stands to collect an increasing share of that revenue. That is why J.E.M.
Supply and Pioneer Hi-Bred have pursued their fight to the Supreme Court.
Genetically engineered seeds are those that have been doctored with genes
from other organisms so they have desirable new characteristics
like generating their own pesticides or fighting off weeds. Genetic engineering
involves breaking the DNA barrier to directly transfer plant and animal
genetic material. Genes from human, animal, plant, bacteria, virus or
other organisms can be inserted into another species. Specialists call
the result a transgenic plant or animal.
But concern over such plants' impact on soil, pests, beneficial insects
and people who eat the ingredients grown from them has alarmed some environmentalists
and consumer groups, particularly in Western Europe. Some research has
shown that seed toxins can leach into soils. Other studies contend that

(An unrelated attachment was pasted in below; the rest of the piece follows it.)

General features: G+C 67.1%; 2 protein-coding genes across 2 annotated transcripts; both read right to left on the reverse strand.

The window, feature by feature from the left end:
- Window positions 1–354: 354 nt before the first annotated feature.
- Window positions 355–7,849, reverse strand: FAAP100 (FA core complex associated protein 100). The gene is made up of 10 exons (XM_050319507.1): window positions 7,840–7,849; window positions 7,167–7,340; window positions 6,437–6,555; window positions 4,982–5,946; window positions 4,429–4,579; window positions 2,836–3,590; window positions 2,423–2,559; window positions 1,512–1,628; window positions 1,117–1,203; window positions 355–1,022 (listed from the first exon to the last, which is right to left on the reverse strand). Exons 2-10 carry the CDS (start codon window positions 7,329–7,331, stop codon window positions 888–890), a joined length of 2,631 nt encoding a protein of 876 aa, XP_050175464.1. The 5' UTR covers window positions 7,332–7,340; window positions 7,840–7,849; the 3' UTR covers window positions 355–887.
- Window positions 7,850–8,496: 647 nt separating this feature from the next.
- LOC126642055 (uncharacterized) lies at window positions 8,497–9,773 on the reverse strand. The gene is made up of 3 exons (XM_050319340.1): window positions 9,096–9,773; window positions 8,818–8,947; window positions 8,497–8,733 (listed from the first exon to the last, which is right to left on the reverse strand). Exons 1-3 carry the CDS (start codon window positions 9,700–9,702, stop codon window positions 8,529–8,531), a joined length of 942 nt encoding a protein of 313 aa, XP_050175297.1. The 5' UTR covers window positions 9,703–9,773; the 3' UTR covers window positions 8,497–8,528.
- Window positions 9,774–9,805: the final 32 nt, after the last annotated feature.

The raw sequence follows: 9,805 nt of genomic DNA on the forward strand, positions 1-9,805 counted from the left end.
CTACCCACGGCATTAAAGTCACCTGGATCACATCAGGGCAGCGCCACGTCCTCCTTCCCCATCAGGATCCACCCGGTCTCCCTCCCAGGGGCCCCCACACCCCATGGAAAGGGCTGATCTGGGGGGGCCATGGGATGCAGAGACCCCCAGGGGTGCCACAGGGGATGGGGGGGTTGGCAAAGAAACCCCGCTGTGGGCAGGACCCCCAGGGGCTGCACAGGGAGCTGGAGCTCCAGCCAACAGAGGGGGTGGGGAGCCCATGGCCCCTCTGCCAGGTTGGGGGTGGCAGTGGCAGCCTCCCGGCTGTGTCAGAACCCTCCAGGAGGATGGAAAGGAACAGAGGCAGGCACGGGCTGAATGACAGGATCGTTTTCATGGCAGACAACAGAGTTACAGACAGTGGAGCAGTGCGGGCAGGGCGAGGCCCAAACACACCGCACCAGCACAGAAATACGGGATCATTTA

pollen from engineered corn can kill monarch butterfly larvae.
Such opponents say that no one understands the long-term effects of these
genetic manipulations. Supporters argue that seeds with antibacteria genes
will reduce the need for insecticide use because they can be programmed
to kill specific pests or weeds.
In spite of that controversy, Mr. Craft said he did not expect the Supreme
Court to narrow the scope of utility patents.
"The economy has been robust, with rewards coming because of these
technological advances, and that is especially primed to take off in the
biotechnology area," he said. "I can't imagine the Supreme Court
knocking the legs out from under that industry."
Copyright 2001 The New York Times Company